The Rosetta Institute of Biomedical Research is an independently funded medical research institute founded by Dr. Ryan Holzer, PhD. The institute is funded by internally generated revenue, and by private donations.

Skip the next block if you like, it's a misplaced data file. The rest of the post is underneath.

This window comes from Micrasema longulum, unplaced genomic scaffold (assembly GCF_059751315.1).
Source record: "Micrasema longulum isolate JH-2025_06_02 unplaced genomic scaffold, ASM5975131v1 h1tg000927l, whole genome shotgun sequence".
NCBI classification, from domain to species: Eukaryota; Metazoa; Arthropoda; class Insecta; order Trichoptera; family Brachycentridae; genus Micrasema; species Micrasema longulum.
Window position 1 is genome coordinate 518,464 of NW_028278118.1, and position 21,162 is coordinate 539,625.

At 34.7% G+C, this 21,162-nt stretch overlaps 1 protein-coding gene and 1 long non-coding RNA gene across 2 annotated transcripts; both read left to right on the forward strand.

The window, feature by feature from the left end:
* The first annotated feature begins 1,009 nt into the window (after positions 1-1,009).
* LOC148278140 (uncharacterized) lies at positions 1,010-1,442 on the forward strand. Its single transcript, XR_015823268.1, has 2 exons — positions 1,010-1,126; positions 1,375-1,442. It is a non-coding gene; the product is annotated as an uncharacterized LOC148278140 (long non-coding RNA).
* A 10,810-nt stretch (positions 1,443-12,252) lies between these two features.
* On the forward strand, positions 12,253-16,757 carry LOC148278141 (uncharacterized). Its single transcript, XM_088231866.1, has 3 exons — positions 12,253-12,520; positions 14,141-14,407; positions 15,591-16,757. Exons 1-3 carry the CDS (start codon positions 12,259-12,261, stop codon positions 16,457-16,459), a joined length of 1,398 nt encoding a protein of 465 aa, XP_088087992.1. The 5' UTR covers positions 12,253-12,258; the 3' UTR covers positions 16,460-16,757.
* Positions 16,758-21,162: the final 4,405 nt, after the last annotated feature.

We conduct basic and translational research on cell death in multiple myeloma and lung cancer, with the ultimate goal of identifying novel driver mutations responsible for tumorigenesis and the emergence of chemoresistant clones. The primary model system is molecular evolution in response to various cytotoxic agents, including agents that disturb proteostasis, senolytics, and inhibitors of DNA replication. Under this umbrella, multiple overlapping themes are being investigated, including: 1) discovering novel mechanisms of bortezomib (Velcade) resistance in multiple myeloma and the identification of the bortezomib-resistant subclone, 2) transcriptomic analysis and miRNA profiling of clonal evolution in cancer, 3) the discovery of novel roles for IL-6 family cytokines in hematologic malignancies, 4) The identification of novel alternatively spliced transcripts that contribute to tumor progression and the RNA-binding proteins that regulate rare exon inclusion/exclusion, 5) the role and regulation of autophagy during proteotoxic stress, 6) adaptation to endoplasmic reticulum (ER) stress and mechanisms of ER stress-induced apoptosis, 7) the role of cell differentiation in drug resistance and the identification and characterization of the stem cell compartment, 8) the role of hypoxia in drug sensitivity and clonal evolution, 9) the role of senescence in drug resistance/drug sensitivity and the identification and characterization of the senescence-prone subclone, 10) the genetic basis for the co-emergence of the drug resistance and epithelial-mesenchymal transition (EMT) phenotypes, 11) The role of innate antiviral defense mechanisms in myeloma pathogenesis/progression and treatment response. A variety of techniques are being used at the Institute to address these questions, including tissue culture, bioinformatic analyses, CRISPR/Cas9 gene editing, and mass spectrometry. In addition, we are engaged in a drug discovery program to identify novel small molecules that combat cancer, neurodegenerative disorders, aging and other diseases related to senescence, splicing errors or disturbances in proteostasis.